January 17-19 & 23, 2019
The World War II Museum is one of the best museums I have visited. There is so much to see, hear, and do that one day would never be enough. In fact I spent four full days, opening to closing, and barely finished.
We camped at Bayou Segnette State Park in Westwego, an easy drive to the museum. So easy I drove there and back on my own without getting lost! We parked in the museum’s parking garage. Parking fees are a bit steep; if you stay all day it will cost you $18. Still, given the cost of other parking options, that’s really not too bad.
The museum covers everything that had to do with the American war effort, and I mean everything. There are five buildings on their “campus,” several restaurants, and multiple gift shops.
I suggest starting at the Louisiana Memorial Pavilion to purchase your tickets. Then you can pick and choose where you want to go and what you want to see. Volunteer greeters are everywhere. Don’t be afraid to ask them questions or for directions. They are very friendly and helpful, and will get you where you want to go.
Louisiana Memorial Pavilion
We ended up buying the Friend and One annual pass, but not until after we purchased our daily pass. They did deduct part of the cost of our daily pass from the annual pass fee, but not all of it. Unless you are absolutely sure you are only going to spend one day there, consider buying the annual pass. Do the math first. Then buy your passes. I recommend adding on the 45 minute movie Beyond All Boundaries, produced and narrated by Tom Hanks. Watch this first. It will put you in the proper frame of mind to truly appreciate the rest of the museum.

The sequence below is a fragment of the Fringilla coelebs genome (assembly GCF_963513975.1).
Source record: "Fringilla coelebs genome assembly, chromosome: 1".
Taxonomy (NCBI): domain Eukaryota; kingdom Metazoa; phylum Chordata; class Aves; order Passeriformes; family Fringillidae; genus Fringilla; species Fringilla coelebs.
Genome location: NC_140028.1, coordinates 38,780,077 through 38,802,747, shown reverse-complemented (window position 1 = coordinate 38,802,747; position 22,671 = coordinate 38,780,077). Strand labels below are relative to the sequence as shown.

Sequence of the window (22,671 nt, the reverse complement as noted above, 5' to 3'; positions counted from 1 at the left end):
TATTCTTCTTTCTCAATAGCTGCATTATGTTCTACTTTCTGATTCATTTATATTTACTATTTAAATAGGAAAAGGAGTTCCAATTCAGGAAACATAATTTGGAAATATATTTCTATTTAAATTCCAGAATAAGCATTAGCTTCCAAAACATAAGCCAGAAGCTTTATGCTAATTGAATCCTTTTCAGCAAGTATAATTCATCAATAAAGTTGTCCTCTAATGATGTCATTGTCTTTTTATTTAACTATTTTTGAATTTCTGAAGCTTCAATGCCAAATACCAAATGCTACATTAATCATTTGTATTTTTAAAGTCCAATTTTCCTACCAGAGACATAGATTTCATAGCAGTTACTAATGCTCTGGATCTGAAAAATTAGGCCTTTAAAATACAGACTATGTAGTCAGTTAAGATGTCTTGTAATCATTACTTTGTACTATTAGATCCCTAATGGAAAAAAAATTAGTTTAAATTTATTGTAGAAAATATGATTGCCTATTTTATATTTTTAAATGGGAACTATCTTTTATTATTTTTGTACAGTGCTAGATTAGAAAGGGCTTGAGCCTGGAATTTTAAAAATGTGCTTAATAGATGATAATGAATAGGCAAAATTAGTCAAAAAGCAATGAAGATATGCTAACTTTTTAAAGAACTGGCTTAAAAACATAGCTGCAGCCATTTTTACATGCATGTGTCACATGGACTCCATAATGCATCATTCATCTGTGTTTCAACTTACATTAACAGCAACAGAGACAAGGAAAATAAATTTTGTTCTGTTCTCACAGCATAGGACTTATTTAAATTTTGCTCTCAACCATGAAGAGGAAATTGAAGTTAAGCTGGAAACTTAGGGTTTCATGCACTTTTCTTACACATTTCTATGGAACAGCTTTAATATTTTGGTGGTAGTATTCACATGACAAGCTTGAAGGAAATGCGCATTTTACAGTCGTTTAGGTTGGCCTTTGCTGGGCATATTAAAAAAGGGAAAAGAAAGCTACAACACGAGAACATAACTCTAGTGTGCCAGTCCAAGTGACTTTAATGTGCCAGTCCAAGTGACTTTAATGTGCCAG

As part of your ticket you’ll get a credit card size “Dog Tag.” You’ll learn more about that shortly.
After you get your pass, get in line for the troop train, in the background of the photo above. Here’s where you start your journey. The passenger car is a replica of one that carried millions of soldiers, sailors, and airmen to training bases or embarkation points.
You’ll learn how to use your Dog Tag here. There’s a video terminal in front of each seat and a place where you can scan your tag. This is where you’ll be “assigned” a person who participated in the war. As you wander about the museum you will see more video stations where you can learn more about that person’s background and war experiences. You can also add digital artifacts to a collection that you can access on the Internet at any time. Sadly, the merchant mariner assigned to me did not survive the war.
So Ready for Laughter
This is a special exhibit that only runs through February 10, 2019. This exhibit followed Bob Hope as he traveled to far flung places around the globe to entertain troops. The effect of the USO shows on morale was immense.
Arsenal of Democracy
The first part of this exhibit covered the interwar years, the rise of fascism in Germany, Italy, and Japan, and traced the slowly changing attitudes of Americans from isolationism towards more overt support of Great Britain and its allies. Immediately after Pearl Harbor, Americans went all in.
Once America declared war, this exhibit shows how America cranked up its war production in record time. Factories producing consumer goods were quickly retooled to produce something to add to the fight. Everything imaginable needed to support the war effort was produced in prodigious quantities.
As the name implies this exhibit focuses on the June 6, 1944 invasion of Normandy. You’ll learn how the Germans prepared for an invasion, what the Allies were up against, feel the tension as General Eisenhower made the decision to launch the invasion, hear oral histories from both sides, and see the weapons they used.